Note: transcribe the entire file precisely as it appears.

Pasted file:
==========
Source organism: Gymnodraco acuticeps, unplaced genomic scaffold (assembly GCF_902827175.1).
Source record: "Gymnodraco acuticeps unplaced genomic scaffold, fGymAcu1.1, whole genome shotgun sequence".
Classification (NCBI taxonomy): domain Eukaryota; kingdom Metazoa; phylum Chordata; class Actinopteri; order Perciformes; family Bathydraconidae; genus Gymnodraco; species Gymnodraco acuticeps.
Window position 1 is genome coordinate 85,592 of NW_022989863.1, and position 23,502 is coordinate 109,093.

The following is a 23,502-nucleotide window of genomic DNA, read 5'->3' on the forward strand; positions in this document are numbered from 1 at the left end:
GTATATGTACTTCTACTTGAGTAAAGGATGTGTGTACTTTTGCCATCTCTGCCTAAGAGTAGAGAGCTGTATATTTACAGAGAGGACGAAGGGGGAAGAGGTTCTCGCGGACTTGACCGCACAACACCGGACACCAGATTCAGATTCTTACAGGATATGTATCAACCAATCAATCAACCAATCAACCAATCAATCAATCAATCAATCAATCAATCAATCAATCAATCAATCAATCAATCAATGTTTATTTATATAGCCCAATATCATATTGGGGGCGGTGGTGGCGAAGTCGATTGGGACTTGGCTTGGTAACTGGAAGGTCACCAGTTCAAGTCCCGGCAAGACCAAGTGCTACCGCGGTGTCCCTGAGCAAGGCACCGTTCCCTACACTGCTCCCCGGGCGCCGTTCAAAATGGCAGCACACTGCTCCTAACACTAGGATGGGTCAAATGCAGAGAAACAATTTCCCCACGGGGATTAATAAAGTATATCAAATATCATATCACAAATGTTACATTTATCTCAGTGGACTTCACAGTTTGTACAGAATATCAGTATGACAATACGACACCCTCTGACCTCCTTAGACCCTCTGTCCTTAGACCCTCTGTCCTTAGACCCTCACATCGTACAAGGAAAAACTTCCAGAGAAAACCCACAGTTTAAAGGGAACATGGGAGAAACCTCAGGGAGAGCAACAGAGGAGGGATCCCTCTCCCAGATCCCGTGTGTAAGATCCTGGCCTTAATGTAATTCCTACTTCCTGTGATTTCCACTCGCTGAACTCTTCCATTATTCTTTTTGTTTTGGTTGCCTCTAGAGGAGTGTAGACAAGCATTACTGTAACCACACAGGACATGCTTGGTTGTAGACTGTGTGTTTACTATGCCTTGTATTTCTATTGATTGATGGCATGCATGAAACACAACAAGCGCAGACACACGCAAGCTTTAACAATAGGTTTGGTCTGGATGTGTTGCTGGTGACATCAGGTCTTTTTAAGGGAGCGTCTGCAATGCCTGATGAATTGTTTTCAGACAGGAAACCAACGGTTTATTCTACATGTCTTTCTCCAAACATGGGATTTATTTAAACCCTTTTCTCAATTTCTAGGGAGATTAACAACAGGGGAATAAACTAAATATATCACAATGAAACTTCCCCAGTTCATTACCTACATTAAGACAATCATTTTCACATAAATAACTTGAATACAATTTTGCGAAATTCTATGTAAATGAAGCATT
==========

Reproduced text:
Source organism: Gymnodraco acuticeps, unplaced genomic scaffold (assembly GCF_902827175.1).
Source record: "Gymnodraco acuticeps unplaced genomic scaffold, fGymAcu1.1, whole genome shotgun sequence".
Classification (NCBI taxonomy): domain Eukaryota; kingdom Metazoa; phylum Chordata; class Actinopteri; order Perciformes; family Bathydraconidae; genus Gymnodraco; species Gymnodraco acuticeps.
Window position 1 is genome coordinate 85,592 of NW_022989863.1, and position 23,502 is coordinate 109,093.

The following is a 23,502-nucleotide window of genomic DNA, read 5'->3' on the forward strand; positions in this document are numbered from 1 at the left end:
GTATATGTACTTCTACTTGAGTAAAGGATGTGTGTACTTTTGCCATCTCTGCCTAAGAGTAGAGAGCTGTATATTTACAGAGAGGACGAAGGGGGAAGAGGTTCTCGCGGACTTGACCGCACAACACCGGACACCAGATTCAGATTCTTACAGGATATGTATCAACCAATCAATCAACCAATCAACCAATCAATCAATCAATCAATCAATCAATCAATCAATCAATCAATCAATCAATCAATGTTTATTTATATAGCCCAATATCATATTGGGGGCGGTGGTGGCGAAGTCGATTGGGACTTGGCTTGGTAACTGGAAGGTCACCAGTTCAAGTCCCGGCAAGACCAAGTGCTACCGCGGTGTCCCTGAGCAAGGCACCGTTCCCTACACTGCTCCCCGGGCGCCGTTCAAAATGGCAGCACACTGCTCCTAACACTAGGATGGGTCAAATGCAGAGAAACAATTTCCCCACGGGGATTAATAAAGTATATCAAATATCATATCACAAATGTTACATTTATCTCAGTGGACTTCACAGTTTGTACAGAATATCAGTATGACAATACGACACCCTCTGACCTCCTTAGACCCTCTGTCCTTAGACCCTCTGTCCTTAGACCCTCACATCGTACAAGGAAAAACTTCCAGAGAAAACCCACAGTTTAAAGGGAACATGGGAGAAACCTCAGGGAGAGCAACAGAGGAGGGATCCCTCTCCCAGATCCCGTGTGTAAGATCCTGGCCTTAATGTAATTCCTACTTCCTGTGATTTCCACTCGCTGAACTCTTCCATTATTCTTTTTGTTTTGGTTGCCTCTAGAGGAGTGTAGACAAGCATTACTGTAACCACACAGGACATGCTTGGTTGTAGACTGTGTGTTTACTATGCCTTGTATTTCTATTGATTGATGGCATGCATGAAACACAACAAGCGCAGACACACGCAAGCTTTAACAATAGGTTTGGTCTGGATGTGTTGCTGGTGACATCAGGTCTTTTTAAGGGAGCGTCTGCAATGCCTGATGAATTGTTTTCAGACAGGAAACCAACGGTTTATTCTACATGTCTTTCTCCAAACATGGGATTTATTTAAACCCTTTTCTCAATTTCTAGGGAGATTAACAACAGGGGAATAAACTAAATATATCACAATGAAACTTCCCCAGTTCATTACCTACATTAAGACAATCATTTTCACATAAATAACTTGAATACAATTTTGCGAAATTCTATGTAAATGAAGCATT